This is another fantastic YA thriller/mystery by Karen M McManus. It is full of perfectly crafter twists that will throw you off for the entire book. I found myself trying to work out the mystery and every time I thought I was getting close some new theory or information was thrown out so I let my intuition guide me and just enjoyed the fast paced novel. I was drawn into the story from the very first chapter until the last page. The only part I didn’t enjoy a much was the ending, there were certain parts of it that I felt were tied up a little too neatly for the characters and the plot of this book.

You’ll Be The Death Of Me Characters:

Rating: 4 out of 5.

There are three main characters in this book, Ivy, Cal and Mateo. They used to be best friends in Middle School but in the beginning of this book they aren’t friends anymore – you find out the reason as the book goes on. Each one of them have their own personal problems and each of them have their own secrets which adds a brilliant tension to the novel. Ivy is a very headstrong female character and I liked how she grew throughout although some of her progression was lost at the end of the novel because of parts of the ending. Cal was a character I disliked from the beginning, to me he was selfish and naïve and caused some of the problems that the characters later had to overcome. Mateo felt like a leader to me, he had this mature, older nature to him that Ivy and Cal didn’t have but again, his secrets led to problems that shouldn’t have been there – which was part of the tension of the novel. One thing I didn’t like was that the characters didn’t always receive realistic repercussions for their actions.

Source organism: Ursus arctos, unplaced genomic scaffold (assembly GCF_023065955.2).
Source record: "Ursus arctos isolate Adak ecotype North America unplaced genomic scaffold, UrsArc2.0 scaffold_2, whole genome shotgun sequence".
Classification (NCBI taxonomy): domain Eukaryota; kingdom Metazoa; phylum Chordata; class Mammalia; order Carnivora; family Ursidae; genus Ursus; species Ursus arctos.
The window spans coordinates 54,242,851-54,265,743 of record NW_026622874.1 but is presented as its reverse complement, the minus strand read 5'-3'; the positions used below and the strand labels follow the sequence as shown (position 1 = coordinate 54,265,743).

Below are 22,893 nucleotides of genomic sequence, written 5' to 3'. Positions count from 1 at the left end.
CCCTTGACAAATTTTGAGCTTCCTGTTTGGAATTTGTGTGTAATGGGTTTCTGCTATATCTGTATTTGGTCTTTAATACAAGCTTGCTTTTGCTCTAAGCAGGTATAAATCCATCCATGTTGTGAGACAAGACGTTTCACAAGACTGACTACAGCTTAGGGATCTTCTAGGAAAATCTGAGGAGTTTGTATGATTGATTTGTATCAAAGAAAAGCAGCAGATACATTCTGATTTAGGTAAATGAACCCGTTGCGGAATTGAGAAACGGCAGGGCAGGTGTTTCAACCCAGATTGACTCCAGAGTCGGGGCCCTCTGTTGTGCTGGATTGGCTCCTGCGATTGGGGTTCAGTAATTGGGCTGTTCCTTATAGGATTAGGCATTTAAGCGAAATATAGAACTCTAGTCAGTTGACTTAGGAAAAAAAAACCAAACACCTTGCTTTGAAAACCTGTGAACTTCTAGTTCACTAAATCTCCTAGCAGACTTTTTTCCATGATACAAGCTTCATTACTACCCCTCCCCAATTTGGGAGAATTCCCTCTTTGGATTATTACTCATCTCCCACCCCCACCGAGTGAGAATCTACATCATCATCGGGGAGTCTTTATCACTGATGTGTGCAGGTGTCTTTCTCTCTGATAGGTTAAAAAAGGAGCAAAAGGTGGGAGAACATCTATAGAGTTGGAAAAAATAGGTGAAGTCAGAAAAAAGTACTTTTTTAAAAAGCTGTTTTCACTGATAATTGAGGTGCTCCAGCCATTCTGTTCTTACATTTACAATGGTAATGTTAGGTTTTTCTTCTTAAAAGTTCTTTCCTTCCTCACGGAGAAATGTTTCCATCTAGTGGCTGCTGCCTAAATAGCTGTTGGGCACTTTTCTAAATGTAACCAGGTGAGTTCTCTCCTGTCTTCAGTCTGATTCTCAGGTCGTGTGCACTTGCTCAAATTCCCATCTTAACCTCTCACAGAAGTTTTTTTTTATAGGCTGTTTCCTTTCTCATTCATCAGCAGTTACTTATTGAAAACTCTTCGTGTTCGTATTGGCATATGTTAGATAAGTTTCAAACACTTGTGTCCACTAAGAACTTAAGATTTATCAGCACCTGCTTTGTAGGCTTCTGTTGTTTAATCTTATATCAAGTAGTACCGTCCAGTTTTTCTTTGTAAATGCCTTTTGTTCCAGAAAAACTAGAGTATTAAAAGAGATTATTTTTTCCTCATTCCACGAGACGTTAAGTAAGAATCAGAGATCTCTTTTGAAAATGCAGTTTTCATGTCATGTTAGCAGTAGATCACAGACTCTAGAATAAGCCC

You’ll Be The Death of Me Writing and Dialogue:

Rating: 4 out of 5.

I love Karen M McManus’ writing, I own all her books and I have read two of them, The Cousins and One Of Us Is Lying. The mysteries are consistently intriguing and well structured.